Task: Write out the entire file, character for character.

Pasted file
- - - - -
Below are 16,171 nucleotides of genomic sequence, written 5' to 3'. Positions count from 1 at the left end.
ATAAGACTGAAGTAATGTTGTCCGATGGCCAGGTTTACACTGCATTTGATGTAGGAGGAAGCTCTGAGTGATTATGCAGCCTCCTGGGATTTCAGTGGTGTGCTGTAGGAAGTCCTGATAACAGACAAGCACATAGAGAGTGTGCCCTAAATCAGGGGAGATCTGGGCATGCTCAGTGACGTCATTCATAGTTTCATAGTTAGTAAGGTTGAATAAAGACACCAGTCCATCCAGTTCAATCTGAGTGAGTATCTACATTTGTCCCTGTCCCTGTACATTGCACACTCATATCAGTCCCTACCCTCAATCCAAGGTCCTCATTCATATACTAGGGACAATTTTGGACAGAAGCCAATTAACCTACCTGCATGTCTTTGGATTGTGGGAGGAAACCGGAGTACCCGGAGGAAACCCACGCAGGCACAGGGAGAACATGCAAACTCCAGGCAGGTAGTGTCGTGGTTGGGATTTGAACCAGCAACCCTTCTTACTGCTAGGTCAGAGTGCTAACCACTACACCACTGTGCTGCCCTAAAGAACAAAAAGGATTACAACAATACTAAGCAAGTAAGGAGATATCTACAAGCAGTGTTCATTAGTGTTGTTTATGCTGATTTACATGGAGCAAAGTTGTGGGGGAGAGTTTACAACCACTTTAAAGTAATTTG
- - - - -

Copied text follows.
Below are 16,171 nucleotides of genomic sequence, written 5' to 3'. Positions count from 1 at the left end.
ATAAGACTGAAGTAATGTTGTCCGATGGCCAGGTTTACACTGCATTTGATGTAGGAGGAAGCTCTGAGTGATTATGCAGCCTCCTGGGATTTCAGTGGTGTGCTGTAGGAAGTCCTGATAACAGACAAGCACATAGAGAGTGTGCCCTAAATCAGGGGAGATCTGGGCATGCTCAGTGACGTCATTCATAGTTTCATAGTTAGTAAGGTTGAATAAAGACACCAGTCCATCCAGTTCAATCTGAGTGAGTATCTACATTTGTCCCTGTCCCTGTACATTGCACACTCATATCAGTCCCTACCCTCAATCCAAGGTCCTCATTCATATACTAGGGACAATTTTGGACAGAAGCCAATTAACCTACCTGCATGTCTTTGGATTGTGGGAGGAAACCGGAGTACCCGGAGGAAACCCACGCAGGCACAGGGAGAACATGCAAACTCCAGGCAGGTAGTGTCGTGGTTGGGATTTGAACCAGCAACCCTTCTTACTGCTAGGTCAGAGTGCTAACCACTACACCACTGTGCTGCCCTAAAGAACAAAAAGGATTACAACAATACTAAGCAAGTAAGGAGATATCTACAAGCAGTGTTCATTAGTGTTGTTTATGCTGATTTACATGGAGCAAAGTTGTGGGGGAGAGTTTACAACCACTTTAAAGTAATTTG